Jan Edmiston writes about a presentation Glenn McDonald, pastor of Zionsville Presbyterian Church in Indianapolis, gave at her Presbytery's meeting this week. He spoke about church transformation ...
... that those under the age of 39 are "natives" to the culture and those over 39 (that would include me) are immigrants. We are the foreigners who don't speak the language, share the same worldview, etc.
Jan was not pleased with the distinction.
Would I sound defensive if I said that it's not about age; it's about mentality?
Leonard Sweet wrote "the natives" are from the same "psychographic" instead of the same demographic. They want to be in touch with the culture while also being "in tune with the Spirit." Personally speaking, I love the culture and can only pray that I'm not totally out of tune with the Spirit.
Having said this, I worry about potentially embarrassing myself (not to mention my kids) by "not acting my age."
find it fascinating how we try to separate people and churches into
various types or market segments. Natives-immigrants. Traditional-contemporary. Attractional-missional. We end of living in the tyranny of categorical distinctives.
Hey, I want to make sense of the landscape
too, but these categories are way too minimalistic. It all goes to the old game
of who's in and who's out. These
descriptions do say something, but they don't say everything.
From my perspective, we are still looking at the church in far too narrow ways. If we threw out all the terminology and all the categories and looked at the church and every other human institution as if we were from Jupiter, what then would we say?
I know that I sound like a crank or at best a contrarian. I'm not because I do think these categories have meaning. I just don't think that we should endow them with an importance that divides the church into haves and have-nots based on these categorical distinctives.
I know this will sound odd too, but as an organizational consultant, I think what we have done is essentially dehumanized the church. We have done so by trying to say the difference between the church and other organizations is how we are organized. We have a different mission, a different governance structure, a different this or that.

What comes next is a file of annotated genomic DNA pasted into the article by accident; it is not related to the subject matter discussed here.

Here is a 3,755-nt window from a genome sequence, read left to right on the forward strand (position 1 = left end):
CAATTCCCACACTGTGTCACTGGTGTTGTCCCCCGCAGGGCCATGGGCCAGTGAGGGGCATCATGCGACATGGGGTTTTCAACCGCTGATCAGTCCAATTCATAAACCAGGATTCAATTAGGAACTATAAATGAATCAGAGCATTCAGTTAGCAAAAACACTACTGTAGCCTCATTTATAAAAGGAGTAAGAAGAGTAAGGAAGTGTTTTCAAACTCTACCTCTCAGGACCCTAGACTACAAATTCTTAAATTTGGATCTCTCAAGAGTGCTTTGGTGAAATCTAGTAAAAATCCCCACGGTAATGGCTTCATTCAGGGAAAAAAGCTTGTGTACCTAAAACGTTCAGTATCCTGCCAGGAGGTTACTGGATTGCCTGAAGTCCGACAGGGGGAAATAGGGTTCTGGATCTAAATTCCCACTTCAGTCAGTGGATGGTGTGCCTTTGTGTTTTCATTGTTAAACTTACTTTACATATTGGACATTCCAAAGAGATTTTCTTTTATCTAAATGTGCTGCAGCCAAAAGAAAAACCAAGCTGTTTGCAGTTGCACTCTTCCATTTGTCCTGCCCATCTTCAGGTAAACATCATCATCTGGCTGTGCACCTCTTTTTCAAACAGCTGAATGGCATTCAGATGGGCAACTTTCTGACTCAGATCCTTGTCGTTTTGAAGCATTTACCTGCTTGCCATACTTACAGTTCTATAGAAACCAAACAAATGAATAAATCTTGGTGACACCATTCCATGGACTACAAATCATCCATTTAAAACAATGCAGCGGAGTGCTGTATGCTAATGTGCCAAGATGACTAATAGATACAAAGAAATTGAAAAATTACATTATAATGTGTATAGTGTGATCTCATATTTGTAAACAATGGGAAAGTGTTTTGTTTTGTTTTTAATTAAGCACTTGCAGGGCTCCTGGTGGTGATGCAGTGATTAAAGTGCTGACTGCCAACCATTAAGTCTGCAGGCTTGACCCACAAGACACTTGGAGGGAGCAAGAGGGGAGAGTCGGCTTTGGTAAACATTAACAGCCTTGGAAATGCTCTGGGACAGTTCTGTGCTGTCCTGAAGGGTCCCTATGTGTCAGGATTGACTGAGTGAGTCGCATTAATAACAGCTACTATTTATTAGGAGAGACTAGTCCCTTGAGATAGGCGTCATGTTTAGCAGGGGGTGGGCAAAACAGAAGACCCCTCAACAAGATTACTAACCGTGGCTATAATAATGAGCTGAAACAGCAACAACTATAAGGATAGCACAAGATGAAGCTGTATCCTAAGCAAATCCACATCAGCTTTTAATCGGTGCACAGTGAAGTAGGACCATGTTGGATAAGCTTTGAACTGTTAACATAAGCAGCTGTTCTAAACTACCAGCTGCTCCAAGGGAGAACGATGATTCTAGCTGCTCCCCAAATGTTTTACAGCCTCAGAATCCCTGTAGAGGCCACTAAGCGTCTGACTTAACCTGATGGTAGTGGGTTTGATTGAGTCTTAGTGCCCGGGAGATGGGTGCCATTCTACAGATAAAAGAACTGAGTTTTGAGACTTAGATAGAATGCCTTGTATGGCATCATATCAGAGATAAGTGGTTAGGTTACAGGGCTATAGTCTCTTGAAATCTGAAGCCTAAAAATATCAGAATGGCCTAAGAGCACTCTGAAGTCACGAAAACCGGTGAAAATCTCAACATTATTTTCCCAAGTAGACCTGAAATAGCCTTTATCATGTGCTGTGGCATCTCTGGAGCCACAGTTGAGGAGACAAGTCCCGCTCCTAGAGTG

My experience with churches is the same as with non-profits and for-profit organizations. The problems are human problems and spiritual problems. Ironically, the solutions are often organizational solutions.
The church's problems aren't primarily theological. Instead, our problems are often due to knowing more theology than we understand how to live. From my perspective, that is a spiritual discipline problem that can be solved organizationally as we require practicality and application in our theological discussions.
The dehumanization of the church has meant that we have become more a socio-political institution that operates by a type of ideological correctness that says "You are in" and "You are out." This political/social correctness is based on subscribing to specific conceptions of the church and its theology. Wander too far off the prescribed path, and you are out. Stay intellectually compliant (ie: lazy or robotic), and you remain in, regardless of your categorical distinctive.
These categorical distinctions have merit as differing ways the church is addressing its place in a particular culture. So, to pit high-church against low-church, connectional against congregational, attractional against missional, traditional against contemporary is to miss the point. Our distinctives are born in the interpretation of Scripture within a human organizational context.
Churches are human institutions, no matter what theological rationale we attach to them. They are human institutions just like any other organization. The distinctive is not in the organization but in the people and their relationships to one another. What distinguishes the church from all other organizations is the endwelling of the Holy Spirit in the lives and relationships of its members.
What this means to me is that we human beings do not control the organic community of the church. When we confuse the church as a structural organization with the communal nature of a Spirit-bound society, we fall back on our tendency to draw lines in the sand and say who is in and who is out.
I can't tell you how many churches with whom I've conducted projects over the years whose whole identity was built on not being like another church. They were "In" and even in decline, they knew they were the "true" church. Their categorical distinctive blinded them to the realities of what it "truly" means to be the church.
Ultimately, what we need are criteria that transcend these categorical distinctives, that tell us how we can be a healthy community of God's children. The answer lies in both an understanding of the church as a spiritual society and as an institution. And the answer lies beyond these categorical distinctives.